A Russian scientist gave a copy of the official Soviet report on the outbreak to the Center for Nonproliferation Studies at the Monterey (CA) Institute of International Studies. Zelicoff was then asked to do an analysis of the report, says Jonathan B. Tucker, PhD, director of the institute’s Chemical and Biological Weapons Nonproliferation Program in Washington, DC. "Because he is an expert on biological warfare and epidemiology, we commissioned him to do an analysis of the Soviet report," he says. "He came up with some interesting findings, but we do not necessarily endorse everything he says. The main implication from the analysis, if true, is that smallpox was weaponized by the Soviet Union in such a form that it could survive in the air over an extended distance of at least nine miles downwind. That indicates that smallpox, at least in the formulation that the Soviet’s developed, would pose a long-range aerosol threat."

Though many factors are at play, the threat may reflect in part the government’s reported interest in immunizing many more people than recently recommended by an advisory committee to the Cen-ters for Disease Control and Prevention (CDC). The CDC’s Advisory Committee for Immunization Practices (ACIP) recently recommended immunizing some first responders, health care workers, and other key personnel against smallpox for state-based response teams.

Though the number to be immunized was not firmly established, somewhere in the range of 15,000 people was the recurrent figure in the discussions, says William Schaffner, MD, a liaison member of the ACIP panel and chairman of the department of preventive medicine at Vanderbilt University in Nashville, TN. That number dramatically — and somewhat inexplicably — increased to 500,000 people in press reports as the recommendation was forwarded along to top public health and bioterrorism officials in Washington, DC.2

"It was impressive to some of us who were at the [ACIP] meeting that the first-order anticipated number was about 15,000, and then all of a sudden, estimates of about a half-million began to appear in the newspapers," Schaffner says. "That sounds much larger than anything the ACIP anticipated."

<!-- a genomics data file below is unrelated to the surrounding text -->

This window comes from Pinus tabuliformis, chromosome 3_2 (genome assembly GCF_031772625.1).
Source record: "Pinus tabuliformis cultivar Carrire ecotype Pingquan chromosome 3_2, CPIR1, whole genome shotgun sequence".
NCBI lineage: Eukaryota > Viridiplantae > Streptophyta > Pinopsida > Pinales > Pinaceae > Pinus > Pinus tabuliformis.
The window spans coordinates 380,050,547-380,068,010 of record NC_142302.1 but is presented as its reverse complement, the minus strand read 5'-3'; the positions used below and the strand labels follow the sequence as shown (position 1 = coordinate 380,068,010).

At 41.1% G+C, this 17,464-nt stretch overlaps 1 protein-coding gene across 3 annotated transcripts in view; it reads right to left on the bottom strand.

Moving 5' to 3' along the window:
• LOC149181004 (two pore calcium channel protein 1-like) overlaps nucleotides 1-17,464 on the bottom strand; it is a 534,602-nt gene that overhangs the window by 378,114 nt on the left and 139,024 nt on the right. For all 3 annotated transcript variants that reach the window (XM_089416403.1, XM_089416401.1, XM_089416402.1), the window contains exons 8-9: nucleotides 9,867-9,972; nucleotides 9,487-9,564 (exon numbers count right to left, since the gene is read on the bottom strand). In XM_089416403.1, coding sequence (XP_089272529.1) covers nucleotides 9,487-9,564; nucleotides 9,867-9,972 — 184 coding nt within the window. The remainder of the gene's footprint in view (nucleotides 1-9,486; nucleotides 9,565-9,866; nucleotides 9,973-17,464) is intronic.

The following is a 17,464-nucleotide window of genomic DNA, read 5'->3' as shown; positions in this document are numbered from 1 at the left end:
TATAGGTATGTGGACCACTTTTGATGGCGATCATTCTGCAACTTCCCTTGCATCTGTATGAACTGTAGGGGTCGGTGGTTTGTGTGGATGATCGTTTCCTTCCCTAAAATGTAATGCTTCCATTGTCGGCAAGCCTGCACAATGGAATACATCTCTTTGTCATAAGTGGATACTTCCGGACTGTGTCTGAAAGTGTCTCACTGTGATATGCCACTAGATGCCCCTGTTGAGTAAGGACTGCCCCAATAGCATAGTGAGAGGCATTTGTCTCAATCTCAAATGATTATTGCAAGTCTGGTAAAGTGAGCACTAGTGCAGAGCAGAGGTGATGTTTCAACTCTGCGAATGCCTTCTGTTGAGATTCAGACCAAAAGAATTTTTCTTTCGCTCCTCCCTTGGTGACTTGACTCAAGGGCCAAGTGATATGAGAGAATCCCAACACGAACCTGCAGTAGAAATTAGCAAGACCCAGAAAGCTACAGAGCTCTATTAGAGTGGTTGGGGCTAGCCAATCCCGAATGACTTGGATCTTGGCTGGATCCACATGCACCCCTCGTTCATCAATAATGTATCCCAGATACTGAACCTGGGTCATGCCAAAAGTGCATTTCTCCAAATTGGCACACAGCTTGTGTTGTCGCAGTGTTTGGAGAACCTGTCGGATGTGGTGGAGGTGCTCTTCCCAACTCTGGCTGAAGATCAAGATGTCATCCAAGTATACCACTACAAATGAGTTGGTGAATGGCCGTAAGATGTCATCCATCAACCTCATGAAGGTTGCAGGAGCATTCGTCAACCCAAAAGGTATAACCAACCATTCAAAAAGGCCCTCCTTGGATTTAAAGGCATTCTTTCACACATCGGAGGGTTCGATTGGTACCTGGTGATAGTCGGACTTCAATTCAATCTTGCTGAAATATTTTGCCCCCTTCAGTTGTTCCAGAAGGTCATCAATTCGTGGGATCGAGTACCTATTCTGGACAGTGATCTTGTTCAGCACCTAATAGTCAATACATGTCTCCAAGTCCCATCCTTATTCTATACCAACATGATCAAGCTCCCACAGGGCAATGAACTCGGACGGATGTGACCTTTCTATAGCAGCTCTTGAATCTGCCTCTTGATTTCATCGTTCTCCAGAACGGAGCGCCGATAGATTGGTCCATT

ACIP was not given any specific risk assessments about smallpox threats, he says, adding that it was even noted in discussions that this was the only time in the committee’s history it made a recommendation to vaccinate people when the risk of disease was unknown.

"They were basically groping in the dark," Tucker says. "In the absence of compelling evidence for the proliferation of the virus and an immediate threat of bioterrorism with smallpox, I think they reasonably took a conservative position, given the very significant risks associated with vaccinia vaccine."

That said, Tucker doubts the government has any firm evidence of any imminent threat of smallpox attack, airborne or otherwise. "I think if the administration had compelling intelligence that the virus was in the hands of terrorists it would have conveyed that information to ACIP, " he says. "That suggests to me that they do not have very solid information and this is just a hypothetical threat at the moment. Given that it is a hypothetical threat, I think we should err on the side of caution with respect to [pre-attack] vaccination."

Regardless, top government bioterrorism officials want to prepare for an attack on a much larger scale than was apparently envisioned by ACIP, Zelicoff argues. "The more people you can vaccinate ahead of time, the less likely that the ring vaccination strategy will fail. The office of Homeland Security is trying mightily, and for good reason, to maximize the number of people who are being vaccinated the first time around. I have to talked to [Homeland Security Chief Tom Ridge’s] advisors, and they are very concerned that if there is going to be a smallpox attack, it’s not going to be a couple of infected martyrs coming into JFK airport."

If Zelicoff is right about a threat of aerosolized smallpox, the next big question is whether terrorist groups or a nation such as Iraq — openly targeted in U.S. invasion plans — could possess the smallpox technology developed by the Soviet Union’s bioweapons program.

"I think that the administration is probably more concerned with Iraq than al-Qa’ida at this point," says Tucker, a former United Nations biological weapons inspector in Iraq. "If the Bush administration is planning to invade Iraq, it might be concerned that if the Iraqis do have smallpox virus — and there is some circumstantial evidence for that — that Saddam might conceivably no longer be deterred if we were intent on overthrowing him. Under those conditions, he might resort to his weapons of mass destruction. I think that this is the scenario that has Bush administration people concerned and perhaps [wanting] more rather than fewer vaccinated. But we need to weigh that risk against the very significant risks of the vaccine."